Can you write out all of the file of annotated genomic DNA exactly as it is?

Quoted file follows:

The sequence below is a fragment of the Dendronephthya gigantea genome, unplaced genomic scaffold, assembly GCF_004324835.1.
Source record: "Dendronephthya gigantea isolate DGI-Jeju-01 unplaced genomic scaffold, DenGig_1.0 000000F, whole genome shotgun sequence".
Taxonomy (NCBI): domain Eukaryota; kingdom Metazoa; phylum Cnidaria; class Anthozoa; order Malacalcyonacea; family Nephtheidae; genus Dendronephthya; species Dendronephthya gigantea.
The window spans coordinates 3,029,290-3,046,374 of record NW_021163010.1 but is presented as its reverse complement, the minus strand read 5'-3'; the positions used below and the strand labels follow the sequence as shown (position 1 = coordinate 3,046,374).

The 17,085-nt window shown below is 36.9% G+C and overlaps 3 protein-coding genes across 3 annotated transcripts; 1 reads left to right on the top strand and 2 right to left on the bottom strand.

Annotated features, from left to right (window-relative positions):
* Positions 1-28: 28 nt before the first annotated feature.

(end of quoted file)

The sequence below is a fragment of the Dendronephthya gigantea genome, unplaced genomic scaffold, assembly GCF_004324835.1.
Source record: "Dendronephthya gigantea isolate DGI-Jeju-01 unplaced genomic scaffold, DenGig_1.0 000000F, whole genome shotgun sequence".
Taxonomy (NCBI): domain Eukaryota; kingdom Metazoa; phylum Cnidaria; class Anthozoa; order Malacalcyonacea; family Nephtheidae; genus Dendronephthya; species Dendronephthya gigantea.
The window spans coordinates 3,029,290-3,046,374 of record NW_021163010.1 but is presented as its reverse complement, the minus strand read 5'-3'; the positions used below and the strand labels follow the sequence as shown (position 1 = coordinate 3,046,374).

The 17,085-nt window shown below is 36.9% G+C and overlaps 3 protein-coding genes across 3 annotated transcripts; 1 reads left to right on the top strand and 2 right to left on the bottom strand.

Annotated features, from left to right (window-relative positions):
* Positions 1-28: 28 nt before the first annotated feature.